Hospitals may aim for a smooth and coordinate patient discharge process, but they’re not reaching that goal often enough according to Medicare. This year, under the Hospital Readmissions Reduction Program (HRRP), Medicare is penalizing around more than 2,500 hospitals for readmissions considered unnecessary, according to analysts at Advisory Board. Although this number is down from 2017, the amount of payment withheld has increased – from $528 million to $564 million.
This is part of a larger trend, according to regulatory compliance expert Sue Dill Calloway. In a live webinar with ProfEdOnDemand, she addresses the increased federal focus on hospital discharge planning. She outlines the Improving Medicare Post-Acute Care Transformation (IMPACT) Act of 2014 as well as the Centers for Medicare and Medicaid Services (CMS) proposed changes to the discharge planning standards. In order to continue to receive Medicare payments, hospitals must implement both—or face penalties.
From 4 Ways to Ask a Question to Just One
The IMPACT Act, signed into law by President Obama in October 2014, has a few main goals regarding improving patient quality of care and efficiency of hospital services. These goals include:
- Requiring providers to submit standardized patient assessment data
- Making assessment data interoperable, e.g. used and shared easily across PAC settings
- Increasing transparency in data reporting
- Improving care transitions and coordinated care
- Focusing on patient-centered and goals-driven care and discharge planning.
Prior to the passage of the IMPACT Act, a key issue was the lack of comparable information across different post-acute care (PAC) settings where discharged patients frequently end up. These PAC facilities are:
- Skilled Nursing Facilities (SNF)
- Home Health Agencies (HHA)
- Inpatient Rehabilitation Facilities (IRF), and
- Long Term Care Hospitals (LTCH).
Not only has each PAC setting historically had a different payment system, but each also has possessed a separate assessment tool. Each tool often asks patients the same question but in a different way, making data collection and analysis difficult and confusing.
“In essence, the [IMPACT] Act seeks to standardize data elements used through various patient and resident assessment instruments by aligning certain data elements across instruments, to support our ability to measure and compare quality across the providers and settings of care,” stated Patrick Conway, MD, currently Director of the Center for Medicare and Medicaid Innovation (CMMI) at CMS, in a 2016 YouTube video by The Medicare Learning Network (MLN). With the streamlined information sharing mandated by the IMPACT ACT, Medicare will now be able to compare quality across PAC settings while also improving discharge planning and creating higher quality care for patients and their caregivers.
Timelines to Hold You Accountable
Dovetailing with the IMPACT Act’s emphasis on improving discharge processes, CMS’s Discharge Planning Proposed Rule mandates a stricter discharge timeline. According to this timeline, hospitals must:
- Develop a discharge plan within 24 hours of administration or registration (for patients staying less than 24 hours, hospitals are to create a plan as quickly as possible so as not to delay discharge or transfer). This plan must be made in accordance with the patient’s goals and wishes.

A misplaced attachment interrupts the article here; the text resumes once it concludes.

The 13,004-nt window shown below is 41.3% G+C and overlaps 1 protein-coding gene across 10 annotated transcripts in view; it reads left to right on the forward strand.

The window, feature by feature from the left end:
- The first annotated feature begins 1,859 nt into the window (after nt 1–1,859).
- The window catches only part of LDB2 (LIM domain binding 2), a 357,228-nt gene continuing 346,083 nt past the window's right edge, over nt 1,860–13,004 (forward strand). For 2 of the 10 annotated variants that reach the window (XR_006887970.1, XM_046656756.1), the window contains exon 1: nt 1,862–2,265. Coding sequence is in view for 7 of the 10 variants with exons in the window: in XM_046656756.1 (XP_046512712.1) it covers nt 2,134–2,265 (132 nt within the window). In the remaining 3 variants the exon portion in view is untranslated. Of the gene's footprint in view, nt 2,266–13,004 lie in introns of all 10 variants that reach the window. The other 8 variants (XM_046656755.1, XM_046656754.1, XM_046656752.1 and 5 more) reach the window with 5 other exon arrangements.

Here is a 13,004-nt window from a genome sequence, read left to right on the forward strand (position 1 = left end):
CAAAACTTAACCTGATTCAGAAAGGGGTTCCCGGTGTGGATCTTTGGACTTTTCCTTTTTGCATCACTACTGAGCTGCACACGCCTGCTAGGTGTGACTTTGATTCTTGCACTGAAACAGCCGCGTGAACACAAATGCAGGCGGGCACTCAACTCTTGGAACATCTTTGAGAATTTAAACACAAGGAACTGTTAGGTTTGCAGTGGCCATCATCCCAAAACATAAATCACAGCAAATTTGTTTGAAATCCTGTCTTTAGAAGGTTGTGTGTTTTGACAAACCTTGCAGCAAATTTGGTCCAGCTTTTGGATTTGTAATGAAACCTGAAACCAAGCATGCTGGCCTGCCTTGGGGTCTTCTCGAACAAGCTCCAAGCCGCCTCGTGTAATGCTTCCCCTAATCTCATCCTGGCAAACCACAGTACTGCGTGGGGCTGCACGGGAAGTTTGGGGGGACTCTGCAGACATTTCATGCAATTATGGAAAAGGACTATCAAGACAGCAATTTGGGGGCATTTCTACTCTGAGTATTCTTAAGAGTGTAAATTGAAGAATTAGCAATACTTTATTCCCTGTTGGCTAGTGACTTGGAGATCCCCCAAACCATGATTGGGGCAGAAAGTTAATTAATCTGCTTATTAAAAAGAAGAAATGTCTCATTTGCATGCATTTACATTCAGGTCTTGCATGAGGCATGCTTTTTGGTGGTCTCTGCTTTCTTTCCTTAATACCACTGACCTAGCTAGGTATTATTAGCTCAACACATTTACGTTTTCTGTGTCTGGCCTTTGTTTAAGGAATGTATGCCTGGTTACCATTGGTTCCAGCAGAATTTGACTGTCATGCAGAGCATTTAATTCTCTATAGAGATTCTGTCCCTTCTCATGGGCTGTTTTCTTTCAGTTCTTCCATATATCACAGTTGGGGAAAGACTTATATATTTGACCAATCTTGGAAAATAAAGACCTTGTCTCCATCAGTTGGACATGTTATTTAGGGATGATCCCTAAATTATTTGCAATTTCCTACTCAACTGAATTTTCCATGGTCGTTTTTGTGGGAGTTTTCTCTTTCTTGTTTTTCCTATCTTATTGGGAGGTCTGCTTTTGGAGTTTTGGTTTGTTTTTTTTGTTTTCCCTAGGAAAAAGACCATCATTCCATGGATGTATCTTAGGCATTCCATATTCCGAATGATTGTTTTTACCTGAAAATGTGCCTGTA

- Provide discharge instructions to patients at time of discharge, in addition to medication information—including all potential side effects, as well as material on warning signs and symptoms that indicate a patient needs immediate care
- Ensure the patient’s primary care physician receives the discharge summary and all other relevant information within 48 hours of discharge. Additionally, all tests must be made available to the primary physician within 24 hours.
These changes will mean more work for hospitals, at least initially, but the underlying goal is to avoid preventable patient readmission. How? By ensuring that the patient is an active participant in their care post-discharge—and that both patient and caregiver(s) properly understand what to expect next and what PAC options (at what cost) are available.
New Data Elements Focus on Patient Preferences
To promote patient-focused case, the IMPACT Act requires that PACs use 5 quality measure domains when creating standardized assessments for discharge, according to CMS. These domains include:
- Functional status, cognitive function, and changes in function
- Skin integrity and any changes in skin integrity
- Medication reconciliation
- Incidence of major falls
- Communicating and providing for the transfer of health information and care preferences of the patient
Based on the quality measures listed above, the IMPACT Act requires that PACs now include the following 5 data elements on all their discharge forms:
- Cognitive status
- Mental status
- Medical conditions
- Other clinical topics (such as a patient’s care preferences)
Is Your Facility Compliant?
A patient’s individual goals and preferences are now required to be documented not only in their medical record, but in the discharge plan and forms as well. Your facility has the responsibility of ensuring continued compliance. In order to avoid any Medicare penalties, you should be sure you have identified all compliance gaps, implemented process changes, established written guidance and educated your staff.
Ideal for discharge planning staff, transitional nurses, chief medical officers and physicians, Calloway’s presentation will help you ensure full compliance with the IMPACT Act and CMS’s discharge planning standards by getting you up to speed quickly and answering any questions you may have on how these two issues will affect your facility.